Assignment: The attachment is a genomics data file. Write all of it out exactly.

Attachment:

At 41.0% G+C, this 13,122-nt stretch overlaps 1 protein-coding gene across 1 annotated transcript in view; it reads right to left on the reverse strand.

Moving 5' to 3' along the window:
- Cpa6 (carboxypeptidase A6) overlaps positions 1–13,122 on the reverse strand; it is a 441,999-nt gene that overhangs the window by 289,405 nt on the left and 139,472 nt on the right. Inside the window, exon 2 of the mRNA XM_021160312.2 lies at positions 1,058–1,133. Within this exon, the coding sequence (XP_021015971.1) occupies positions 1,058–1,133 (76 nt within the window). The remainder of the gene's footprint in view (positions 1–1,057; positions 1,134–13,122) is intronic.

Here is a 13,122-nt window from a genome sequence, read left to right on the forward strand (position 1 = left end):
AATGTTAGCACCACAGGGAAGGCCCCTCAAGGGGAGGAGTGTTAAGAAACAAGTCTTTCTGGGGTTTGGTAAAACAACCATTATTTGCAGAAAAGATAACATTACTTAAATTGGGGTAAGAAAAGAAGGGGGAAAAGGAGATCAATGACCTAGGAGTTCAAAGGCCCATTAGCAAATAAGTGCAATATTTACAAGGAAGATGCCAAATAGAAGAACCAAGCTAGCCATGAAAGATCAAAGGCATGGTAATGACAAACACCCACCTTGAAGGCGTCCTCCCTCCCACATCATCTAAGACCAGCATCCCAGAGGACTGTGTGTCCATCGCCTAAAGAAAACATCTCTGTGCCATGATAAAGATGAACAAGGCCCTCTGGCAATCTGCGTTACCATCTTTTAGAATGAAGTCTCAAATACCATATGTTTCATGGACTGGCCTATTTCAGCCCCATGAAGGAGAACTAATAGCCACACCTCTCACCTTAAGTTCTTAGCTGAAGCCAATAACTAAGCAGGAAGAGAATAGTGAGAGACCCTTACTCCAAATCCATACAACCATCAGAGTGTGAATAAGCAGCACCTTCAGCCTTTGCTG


At 41.0% G+C, this 13,122-nt stretch overlaps 1 protein-coding gene across 1 annotated transcript in view; it reads right to left on the reverse strand.

Moving 5' to 3' along the window:
- Cpa6 (carboxypeptidase A6) overlaps positions 1–13,122 on the reverse strand; it is a 441,999-nt gene that overhangs the window by 289,405 nt on the left and 139,472 nt on the right. Inside the window, exon 2 of the mRNA XM_021160312.2 lies at positions 1,058–1,133. Within this exon, the coding sequence (XP_021015971.1) occupies positions 1,058–1,133 (76 nt within the window). The remainder of the gene's footprint in view (positions 1–1,057; positions 1,134–13,122) is intronic.

Here is a 13,122-nt window from a genome sequence, read left to right on the forward strand (position 1 = left end):
AATGTTAGCACCACAGGGAAGGCCCCTCAAGGGGAGGAGTGTTAAGAAACAAGTCTTTCTGGGGTTTGGTAAAACAACCATTATTTGCAGAAAAGATAACATTACTTAAATTGGGGTAAGAAAAGAAGGGGGAAAAGGAGATCAATGACCTAGGAGTTCAAAGGCCCATTAGCAAATAAGTGCAATATTTACAAGGAAGATGCCAAATAGAAGAACCAAGCTAGCCATGAAAGATCAAAGGCATGGTAATGACAAACACCCACCTTGAAGGCGTCCTCCCTCCCACATCATCTAAGACCAGCATCCCAGAGGACTGTGTGTCCATCGCCTAAAGAAAACATCTCTGTGCCATGATAAAGATGAACAAGGCCCTCTGGCAATCTGCGTTACCATCTTTTAGAATGAAGTCTCAAATACCATATGTTTCATGGACTGGCCTATTTCAGCCCCATGAAGGAGAACTAATAGCCACACCTCTCACCTTAAGTTCTTAGCTGAAGCCAATAACTAAGCAGGAAGAGAATAGTGAGAGACCCTTACTCCAAATCCATACAACCATCAGAGTGTGAATAAGCAGCACCTTCAGCCTTTGCTG